New Albany's income-tax revenue is expected to dip a little next year, City Manager Joseph Stefanov told City Council on Nov. 13 during a review of the proposed 2013 budget.

New Albany's income-tax revenue is expected to dip a little next year, City Manager Joseph Stefanov told City Council on Nov. 13 during a review of the proposed 2013 budget.

Income-tax revenue for the general fund is projected to be $9.5 million next year.

"Our income-tax revenue is expected to be slightly below 2011 (collections)," Stefanov said.

The city collected $9.86 million in income taxes in 2011.

City officials estimated income-tax revenue would be $10.5 million in 2012 but Stefanov said the actual collections will be around $9.5 million.

Councilman Chip Fellows asked about new jobs coming to the city and how that will affect the income-tax revenue.

Stefanov said many of the recently opened large data centers in New Albany do not have a lot of employees. He said the city also shares income-tax revenue with the New Albany-Plain Local School District and New Albany Community Authority, which pays off debt incurred to develop the city's business parks.

Stefanov said the city still is in uncertain financial times and has to be fiscally responsible to maintain services at the current level. Individual departments have cut funding requests for 2013 to reflect the flat income-tax revenue.

Stefanov said City Council also needs to know the state is eliminating the estate tax, which hasn't generated a lot of funds for the city, and potentially could change income-tax laws. New Albany also is home to a few corporate headquarters, which, he said, could be affected by financial instability in Europe and Asia.

"If they have a bad year, we have a bad year," Stefanov said.

Total general-fund revenues for 2013 are estimated at $12.89 million and expenditures are estimated at $12.95 million.

Stefanov offered a few short-term solutions to help close the budget gap.

Although city officials have planned to hire a human-resources director for the past three years, he said, he will delay the hiring again, perhaps contracting for special projects eight hours a week.

He also will cut back on some building maintenance, saying he had hoped to replace most of the carpets in Village Hall, which are becoming worn.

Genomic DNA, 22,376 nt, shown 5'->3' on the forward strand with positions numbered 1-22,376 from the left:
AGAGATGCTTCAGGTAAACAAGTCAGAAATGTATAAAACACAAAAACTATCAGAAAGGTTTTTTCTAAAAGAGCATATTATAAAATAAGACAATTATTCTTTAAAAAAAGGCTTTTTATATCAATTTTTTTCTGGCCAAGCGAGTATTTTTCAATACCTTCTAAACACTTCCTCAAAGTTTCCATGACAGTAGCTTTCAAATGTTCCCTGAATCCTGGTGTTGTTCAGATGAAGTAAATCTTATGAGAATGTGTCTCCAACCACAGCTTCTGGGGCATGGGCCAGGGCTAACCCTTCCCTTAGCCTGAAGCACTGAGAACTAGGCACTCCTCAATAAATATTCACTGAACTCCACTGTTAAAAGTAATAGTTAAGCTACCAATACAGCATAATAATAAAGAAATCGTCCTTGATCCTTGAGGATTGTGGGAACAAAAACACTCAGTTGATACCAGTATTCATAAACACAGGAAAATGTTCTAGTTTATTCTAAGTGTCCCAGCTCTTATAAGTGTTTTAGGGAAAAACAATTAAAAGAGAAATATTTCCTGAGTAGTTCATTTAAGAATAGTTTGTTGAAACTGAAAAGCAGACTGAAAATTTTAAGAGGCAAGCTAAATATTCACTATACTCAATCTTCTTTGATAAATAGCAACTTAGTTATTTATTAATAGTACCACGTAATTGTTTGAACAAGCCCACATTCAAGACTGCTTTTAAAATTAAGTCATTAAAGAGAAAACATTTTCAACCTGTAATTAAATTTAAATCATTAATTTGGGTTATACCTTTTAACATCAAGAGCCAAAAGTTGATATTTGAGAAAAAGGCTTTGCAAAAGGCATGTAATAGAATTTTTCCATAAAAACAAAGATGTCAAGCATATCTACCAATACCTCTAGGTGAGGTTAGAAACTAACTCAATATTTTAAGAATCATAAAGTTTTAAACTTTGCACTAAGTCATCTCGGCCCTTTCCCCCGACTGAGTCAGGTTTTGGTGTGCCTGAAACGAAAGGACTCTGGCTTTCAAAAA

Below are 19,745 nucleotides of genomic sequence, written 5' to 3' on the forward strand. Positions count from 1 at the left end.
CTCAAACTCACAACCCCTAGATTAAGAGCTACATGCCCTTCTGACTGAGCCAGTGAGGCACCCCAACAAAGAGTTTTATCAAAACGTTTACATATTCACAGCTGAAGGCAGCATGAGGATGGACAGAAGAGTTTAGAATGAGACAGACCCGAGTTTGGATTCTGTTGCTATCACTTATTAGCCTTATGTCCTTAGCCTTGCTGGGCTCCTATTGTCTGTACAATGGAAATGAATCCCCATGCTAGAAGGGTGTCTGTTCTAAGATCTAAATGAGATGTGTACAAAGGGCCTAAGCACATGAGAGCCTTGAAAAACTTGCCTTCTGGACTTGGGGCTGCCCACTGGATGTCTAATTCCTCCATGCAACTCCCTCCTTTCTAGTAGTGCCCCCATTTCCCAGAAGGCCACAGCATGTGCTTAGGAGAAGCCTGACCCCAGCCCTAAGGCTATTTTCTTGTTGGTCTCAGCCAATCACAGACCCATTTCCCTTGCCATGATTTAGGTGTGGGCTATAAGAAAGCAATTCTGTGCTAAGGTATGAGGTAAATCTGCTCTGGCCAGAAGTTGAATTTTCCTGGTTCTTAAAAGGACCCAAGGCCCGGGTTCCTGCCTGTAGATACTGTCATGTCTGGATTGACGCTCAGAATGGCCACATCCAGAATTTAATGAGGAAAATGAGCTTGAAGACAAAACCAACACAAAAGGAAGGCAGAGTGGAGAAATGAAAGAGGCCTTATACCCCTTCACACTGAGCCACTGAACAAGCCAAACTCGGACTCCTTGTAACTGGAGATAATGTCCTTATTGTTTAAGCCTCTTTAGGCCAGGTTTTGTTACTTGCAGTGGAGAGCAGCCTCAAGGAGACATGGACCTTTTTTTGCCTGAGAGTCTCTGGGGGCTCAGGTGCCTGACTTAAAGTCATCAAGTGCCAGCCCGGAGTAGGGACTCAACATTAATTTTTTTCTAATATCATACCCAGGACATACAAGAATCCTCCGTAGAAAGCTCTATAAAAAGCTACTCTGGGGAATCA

The 2013 budget also was adjusted to reflect salary changes negotiated in the city's first union contract with the Fraternal Order of Police Capital City Lodge No. 9. Because the 2010 census determined New Albany's population exceeded 5,000, allowing the village to become a city, its employees were able to seek union representation.

The three-year contract approved by City Council on May 15 included a 2.5-percent wage increase for 2012, retroactive to Jan. 1. The contract also included a 3-percent increase in 2013 and a 3.5-percent increase in 2014.

The city also budgeted $60,000 for legal fees because its public-service workers have organized with the United Steelworkers of America.

Deputy City Manager Debra Mecozzi said the negotiations are expected to cost less than the 2012 police union negotiations.

Departmental requests for the proposed 2013 budget included:

* The finance department requested funds to purchase new software that will help the three-person department provide better reports to City Council.

Interim Finance Director Vicki McKinney said the system also will allow the city to have paperless purchase orders, with individual departments filing purchase orders electronically.

* The police department requested funds to replace one cruiser.

Police Chief Mark Chaney said the city will not hire a fourth sergeant until the second quarter of 2013 to save money.

The police department also needs to replace a dispatch supervisor who resigned in June, Chaney said.

* The service department has cut its equipment requests, asking to replace one pickup truck instead of two and cutting $50,000 from street improvements to purchase a 1-ton dump truck, said Mark Nemec, the city's service director.

Nemec said the city has two 1-ton dump trucks, but one has a rusted windshield that leaks and the other has rusty floorboards.

* The city also has had to cut funds from the street tree replacement program from $100,000 to $30,000, Stefanov said.

Fellows said City Council needs a report on the number of street trees, specifically ash trees, which need to be replaced in the next year. Nemec said the report should be finished soon.

* Community Development Director Jennifer Chrysler said she has cut vehicle replacement and taken $5,000 out of her marketing budget, leaving $55,000.

Councilman Glyde Marsh questioned taking any funds from marketing the city, saying, "I think you need to go the other way."

Chrysler said the city needs to study its marketing strategy in 2013 and prepare a three- to five-year plan.

"I think we need to sit back and examine what is effective," she said. "Next year has to be a planning year ... so we can determine to invest in the right ways."

Marsh countered, "You can't sit back all year because your competitors are not doing that."

City Council is expected to review the budget again Nov. 27, with an expected vote in December.

City Council also plans to schedule a capital-improvements workshop in January to discuss capital expenditures.